Cutler's toughness is one attribute that shouldn't be relied upon by the Bears
By the third trip onto the field for Bears medical personnel to check the spinal condition, eyesight and blood loss of quarterback Jay Cutler on Sunday, something should have told us that this was not a good thing.
Instead, when he was still upright after the Bears' 30-6 victory over the Cleveland Browns, which in all fairness should have added a couple of points to his quarterback rating, Cutler was lauded for his "toughness."
And when asked Monday if keeping his franchise quarterback from getting roughed up to this extent might be atop his list of priorities, Bears coach Lovie Smith continued on that general theme.
"Each game, you have about 22 guys who get roughed up," he said. "That's a part of football as I see it. The quarterback's a part of that. Jay's a tough player. And some games it'll be that way. That's why you need big, strong, tough guys playing quarterback for you to be able to handle those things. That's not an ideal world for us to be in, for our guys to get hit like that, but that's how it goes sometimes."
Glad he at least conceded this wasn't ideal. Otherwise, you might get the idea that Cutler's size, strength and -- there's that word again -- toughness makes it acceptable to put him into the same general category as your 300-pound offensive tackle because, well, that's how it goes sometimes.
How it went Sunday, in case you ran fleeing from the TV, was good only in the sense that the Bears defeated one of the worst teams in this or most other NFL seasons. Beyond that, every person in Halas Hall should be concerned with keeping the one player who gives them a chance to finish above .500 alive and in working condition.
To that end, the focus rightfully turns to those entrusted with that assignment. For the most part, the Bears' offensive linemen are stand-up guys -- sometimes even when they should be crouched low and blocking, but that's not the point here.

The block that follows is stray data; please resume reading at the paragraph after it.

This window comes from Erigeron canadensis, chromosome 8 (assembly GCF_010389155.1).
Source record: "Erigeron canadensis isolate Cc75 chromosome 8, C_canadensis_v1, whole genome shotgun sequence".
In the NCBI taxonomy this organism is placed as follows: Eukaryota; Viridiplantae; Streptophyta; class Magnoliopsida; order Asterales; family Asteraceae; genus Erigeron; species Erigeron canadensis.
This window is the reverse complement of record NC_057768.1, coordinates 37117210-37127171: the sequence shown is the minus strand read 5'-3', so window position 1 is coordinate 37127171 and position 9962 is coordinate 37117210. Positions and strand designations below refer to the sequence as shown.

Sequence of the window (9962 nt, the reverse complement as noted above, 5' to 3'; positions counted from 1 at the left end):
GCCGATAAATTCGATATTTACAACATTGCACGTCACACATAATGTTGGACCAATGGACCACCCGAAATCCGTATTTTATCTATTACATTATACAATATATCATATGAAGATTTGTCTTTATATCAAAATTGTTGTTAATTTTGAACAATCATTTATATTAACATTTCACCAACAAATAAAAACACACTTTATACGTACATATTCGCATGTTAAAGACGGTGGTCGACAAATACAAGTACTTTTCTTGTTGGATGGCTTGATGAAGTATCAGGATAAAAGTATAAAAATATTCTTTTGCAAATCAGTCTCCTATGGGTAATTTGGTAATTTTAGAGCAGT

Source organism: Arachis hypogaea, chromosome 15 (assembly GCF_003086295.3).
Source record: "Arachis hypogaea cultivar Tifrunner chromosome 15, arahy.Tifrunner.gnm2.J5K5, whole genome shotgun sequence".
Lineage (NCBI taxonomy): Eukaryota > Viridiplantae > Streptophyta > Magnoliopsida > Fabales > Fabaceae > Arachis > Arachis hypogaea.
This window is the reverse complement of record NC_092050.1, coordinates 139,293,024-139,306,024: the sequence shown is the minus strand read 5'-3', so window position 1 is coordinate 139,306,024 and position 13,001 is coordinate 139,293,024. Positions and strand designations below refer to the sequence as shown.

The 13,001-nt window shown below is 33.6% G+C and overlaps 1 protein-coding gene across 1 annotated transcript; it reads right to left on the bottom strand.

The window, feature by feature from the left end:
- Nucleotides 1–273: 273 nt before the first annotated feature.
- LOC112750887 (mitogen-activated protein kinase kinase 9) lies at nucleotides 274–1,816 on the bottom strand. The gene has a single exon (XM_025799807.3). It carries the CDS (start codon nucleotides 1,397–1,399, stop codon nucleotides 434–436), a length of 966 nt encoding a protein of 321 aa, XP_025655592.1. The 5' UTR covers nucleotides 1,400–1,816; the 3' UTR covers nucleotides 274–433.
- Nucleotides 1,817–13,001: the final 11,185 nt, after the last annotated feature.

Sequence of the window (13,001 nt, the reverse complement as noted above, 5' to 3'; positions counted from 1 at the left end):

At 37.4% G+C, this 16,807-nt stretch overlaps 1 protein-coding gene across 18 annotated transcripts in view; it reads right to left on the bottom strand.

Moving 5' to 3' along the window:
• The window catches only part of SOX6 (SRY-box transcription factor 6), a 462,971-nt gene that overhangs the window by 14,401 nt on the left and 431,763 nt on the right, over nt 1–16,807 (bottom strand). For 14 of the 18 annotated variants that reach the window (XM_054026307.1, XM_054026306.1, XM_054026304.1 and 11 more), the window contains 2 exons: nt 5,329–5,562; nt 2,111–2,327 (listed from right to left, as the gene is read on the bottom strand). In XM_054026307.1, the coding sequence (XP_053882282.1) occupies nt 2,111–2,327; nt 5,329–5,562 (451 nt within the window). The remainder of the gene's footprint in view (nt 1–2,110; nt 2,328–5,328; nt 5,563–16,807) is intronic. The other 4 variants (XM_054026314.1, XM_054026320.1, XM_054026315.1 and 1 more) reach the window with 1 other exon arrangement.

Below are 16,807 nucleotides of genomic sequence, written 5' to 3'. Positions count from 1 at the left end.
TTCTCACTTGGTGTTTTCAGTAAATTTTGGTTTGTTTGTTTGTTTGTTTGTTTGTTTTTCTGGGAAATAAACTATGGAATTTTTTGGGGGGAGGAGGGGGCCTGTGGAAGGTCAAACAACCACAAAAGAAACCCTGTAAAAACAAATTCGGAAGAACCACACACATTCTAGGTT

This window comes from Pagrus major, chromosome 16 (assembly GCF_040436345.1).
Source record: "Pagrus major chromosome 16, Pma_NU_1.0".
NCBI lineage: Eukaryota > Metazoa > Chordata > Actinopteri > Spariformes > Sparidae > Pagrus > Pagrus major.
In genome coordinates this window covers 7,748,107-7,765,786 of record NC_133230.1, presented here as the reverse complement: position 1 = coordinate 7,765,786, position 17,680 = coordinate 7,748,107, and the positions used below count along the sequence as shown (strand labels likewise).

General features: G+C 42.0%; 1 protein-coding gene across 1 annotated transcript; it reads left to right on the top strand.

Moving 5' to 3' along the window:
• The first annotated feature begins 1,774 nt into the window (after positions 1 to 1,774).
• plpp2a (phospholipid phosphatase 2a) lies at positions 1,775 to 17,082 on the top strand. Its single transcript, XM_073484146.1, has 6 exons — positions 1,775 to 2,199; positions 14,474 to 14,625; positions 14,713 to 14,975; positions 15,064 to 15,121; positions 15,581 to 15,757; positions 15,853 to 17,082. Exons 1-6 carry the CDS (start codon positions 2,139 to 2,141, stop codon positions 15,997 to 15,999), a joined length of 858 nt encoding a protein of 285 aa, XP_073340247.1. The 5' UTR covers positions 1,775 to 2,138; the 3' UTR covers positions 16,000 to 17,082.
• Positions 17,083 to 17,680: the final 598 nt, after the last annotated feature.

Josh Beekman admitted Sunday that one of his mistakes at left guard led to one of the seven hits on Cutler. Beekman also said that center Olin Kreutz offered consolation by telling him, "There are going to be plays like that."
We also heard that there are going to be games like that. Much as it nicely continues the "That's how it goes sometimes" premise, let's hope "There are going to be seasons like that" isn't next.
The sad truth is that things are not likely to change much on the offensive line. And calling for offensive coordinator Ron Turner's head for his play calling, when no one is blocking well enough to properly execute his plays, is flailing wildly.
Turner said Sunday, and Smith confirmed Monday, that they will possibly scale back the offensive game plan in order to help the linemen. But that will only do so much.
"You have what you have with this offensive line," said John Jurkovic, a former NFL defensive lineman and host of ESPN Radio 1000's "Afternoon Saloon." "They're not going to get any better, bigger or healthier as the year goes on.
"What the offensive line looks like right now is what they have. They can handle their assignments better, recognize what's in front of them and not make as many mental errors. But they're not going to get faster or stronger."
Or younger, in the case of Orlando Pace.
Still, we are likely to keep hearing about Cutler's toughness, despite the fact that crediting him because he managed to stay in the game is like praising his rushing ability -- five rushes for 32 yards -- when he had to run for his life. Did he have a choice, really?
The scariest part is that the Bears have nine games left against better defenses than Cleveland's, which makes you wonder if Cutler will A) worry each week about how much danger he and his body are in, or B) use all of that toughness to protect himself.
Hey, it's better than taking it out on his teammates. After all, you wouldn't want them to get hurt.
Melissa Isaacson is a columnist for ESPNChicago.com.
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